Earlier Wednesday, Pack sent his first communication to VOA employees since being confirmed by the Senate last week, pledging in an email to uphold its mandated role of providing independent worldwide journalism even though it is a U.S. government-funded agency.

Pack wrote that he is “fully committed to honoring VOA’s charter ... and the independence of our heroic journalists around the world.”

He was nominated by President Donald Trump to lead USAGM more than two years ago. But with solid Democratic opposition to his appointment, the Republican-controlled Senate voted only two weeks ago to approve a three-year term for Pack to head USAGM.

The vote proceeded even though the Washington, D.C., attorney general’s office announced last month that its office is investigating whether Pack illegally moved money from a nonprofit group to his profit-making film company.

The USAGM said yesterday Pack had made critical changes to “steer the agency back toward its mission.” As with any transition, Pack had made a series of changes, in accordance with the law, and had brought in a leadership team “committed to eradicating the known mismanagement and scandals that have plagued the agency for decades,” the statement said. 

In recent weeks, Trump has criticized VOA for its news coverage of China during the coronavirus crisis. When asked about the Pack nomination on May 15, Trump said, “Voice of America is run in a terrible manner. They’re not the Voice of America. They’re the opposite of the Voice of America.”

Pack made no mention of Trump or the controversy in his email to staff. Nor did he say who he plans to name as VOA’s director.

Bennett was a staunch advocate for VOA’s independent journalism, rebuffing Trump’s recent criticism and defending the U.S.-funded news agency’s mission and reporting.

“We export the First Amendment to people around the world who have no other access to factual, truthful, believable information,” she said. The First Amendment to the U.S. Constitution guarantees the freedom of speech and freedom of the press.

“That’s why more than 80% of our 280 million audience in 47 languages in more than 60 countries say they find our work credible,” Bennett said.

Some outside watchdogs have voiced fears about Pack’s tenure at USAGM, citing his record as a conservative filmmaker and associate of former Trump adviser Stephen Bannon and suggesting he might not withstand White House pressure for news coverage favorable to Trump.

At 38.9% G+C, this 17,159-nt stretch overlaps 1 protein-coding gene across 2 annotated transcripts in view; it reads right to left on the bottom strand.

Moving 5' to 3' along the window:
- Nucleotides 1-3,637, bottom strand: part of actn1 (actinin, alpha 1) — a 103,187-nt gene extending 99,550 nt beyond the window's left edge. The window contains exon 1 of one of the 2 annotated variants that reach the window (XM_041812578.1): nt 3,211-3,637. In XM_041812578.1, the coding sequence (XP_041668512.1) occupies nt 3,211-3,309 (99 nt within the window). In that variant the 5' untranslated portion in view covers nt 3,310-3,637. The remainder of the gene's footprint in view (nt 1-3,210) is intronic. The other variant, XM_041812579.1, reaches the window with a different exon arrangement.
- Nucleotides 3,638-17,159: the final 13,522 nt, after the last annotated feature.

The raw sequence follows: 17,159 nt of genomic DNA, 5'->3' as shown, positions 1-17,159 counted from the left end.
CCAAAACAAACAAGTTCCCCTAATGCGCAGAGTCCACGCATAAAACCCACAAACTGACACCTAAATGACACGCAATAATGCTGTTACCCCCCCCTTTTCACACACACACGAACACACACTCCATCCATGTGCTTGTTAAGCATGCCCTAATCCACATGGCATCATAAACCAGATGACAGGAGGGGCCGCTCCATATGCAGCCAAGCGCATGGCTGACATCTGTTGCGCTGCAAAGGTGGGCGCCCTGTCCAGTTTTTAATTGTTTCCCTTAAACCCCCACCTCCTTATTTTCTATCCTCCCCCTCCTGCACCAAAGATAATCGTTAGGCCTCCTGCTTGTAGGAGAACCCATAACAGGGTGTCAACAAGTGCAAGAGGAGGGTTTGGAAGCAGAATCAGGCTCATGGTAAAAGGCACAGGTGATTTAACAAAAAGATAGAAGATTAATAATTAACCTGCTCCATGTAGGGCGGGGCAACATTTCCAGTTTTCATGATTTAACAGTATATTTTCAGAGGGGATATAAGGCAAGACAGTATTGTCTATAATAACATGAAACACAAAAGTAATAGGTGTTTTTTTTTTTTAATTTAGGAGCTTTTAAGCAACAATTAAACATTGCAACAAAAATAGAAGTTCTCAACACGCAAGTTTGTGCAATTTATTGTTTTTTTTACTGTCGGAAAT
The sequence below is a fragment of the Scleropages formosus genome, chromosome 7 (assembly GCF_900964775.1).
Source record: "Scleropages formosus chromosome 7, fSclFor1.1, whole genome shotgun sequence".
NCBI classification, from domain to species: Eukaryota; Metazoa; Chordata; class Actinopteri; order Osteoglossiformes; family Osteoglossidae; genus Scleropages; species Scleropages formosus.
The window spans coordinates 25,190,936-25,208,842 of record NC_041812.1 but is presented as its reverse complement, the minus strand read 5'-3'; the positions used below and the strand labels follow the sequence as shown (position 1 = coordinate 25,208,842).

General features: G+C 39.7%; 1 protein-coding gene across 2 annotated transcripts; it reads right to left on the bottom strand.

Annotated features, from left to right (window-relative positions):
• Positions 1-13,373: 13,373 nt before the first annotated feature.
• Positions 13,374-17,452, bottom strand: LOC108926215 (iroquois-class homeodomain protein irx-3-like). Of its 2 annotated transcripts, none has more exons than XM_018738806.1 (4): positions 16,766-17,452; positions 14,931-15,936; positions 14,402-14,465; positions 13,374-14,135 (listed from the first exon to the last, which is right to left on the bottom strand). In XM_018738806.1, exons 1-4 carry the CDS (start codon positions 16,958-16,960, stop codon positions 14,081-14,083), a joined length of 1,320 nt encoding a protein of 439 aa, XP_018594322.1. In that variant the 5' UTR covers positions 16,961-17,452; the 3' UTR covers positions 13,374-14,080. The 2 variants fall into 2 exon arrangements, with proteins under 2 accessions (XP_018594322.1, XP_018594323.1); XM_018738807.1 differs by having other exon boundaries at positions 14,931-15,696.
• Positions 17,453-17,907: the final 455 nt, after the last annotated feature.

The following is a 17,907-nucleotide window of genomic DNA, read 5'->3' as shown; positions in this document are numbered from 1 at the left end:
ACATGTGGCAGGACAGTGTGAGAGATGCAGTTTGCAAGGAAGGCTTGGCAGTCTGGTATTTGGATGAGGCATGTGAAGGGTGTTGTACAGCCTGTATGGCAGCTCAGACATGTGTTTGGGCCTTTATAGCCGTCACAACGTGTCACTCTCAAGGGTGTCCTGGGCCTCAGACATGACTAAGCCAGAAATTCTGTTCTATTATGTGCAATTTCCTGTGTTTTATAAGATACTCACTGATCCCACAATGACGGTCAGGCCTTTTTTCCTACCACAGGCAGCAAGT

The New York Times said in an editorial Tuesday, “The specter of turning V.O.A. into a propaganda tool of the White House should be frightening to all Americans, regardless of political leanings.” The editorial concluded, “Mr. Trump wants a bullhorn, not a diplomatic instrument, and he insists on loyalty.”

As Pack took over as chief executive, the directors of the Broadcasting Board of Governors -- which formerly controlled VOA and its sister networks -- published their own definition of independent journalism in the Federal Register of government actions.

“USAGM-funded networks each enjoy full editorial independence, as that term is defined and understood by best practices of journalism,” the statement said.

“Editorial independence includes, but is not limited to, the fact that only individuals within the network may make any decisions with respect to newsgathering or reporting,” the directors said. “USAGM networks and their employees, including the heads of each network, are fully insulated from any political or other external pressures or processes that would be inconsistent with the highest standards of professional journalism.”

Pack, in his mid-60s, has held previous executive positions at U.S. government international and public media agencies. But in recent years, he told USAGM employees, he has run a private venture, Manifold Productions, that has produced 15 documentaries that have aired in the U.S. on the Public Broadcasting Service.

“These films were also my way of telling America’s story,” he said. “Although making documentaries is very satisfying work, I was eager to return to international broadcasting at this critical juncture in our history."

He said, “America’s adversaries have stepped up their propaganda and disinformation efforts. They are aggressively promoting their very different visions of the world.”

Pack said he would seek to improve employee morale at USAGM and “examine some of the problems that have surfaced in the media in recent years.”

“Most importantly,” he wrote, “my mission will be to make the agency more effective.”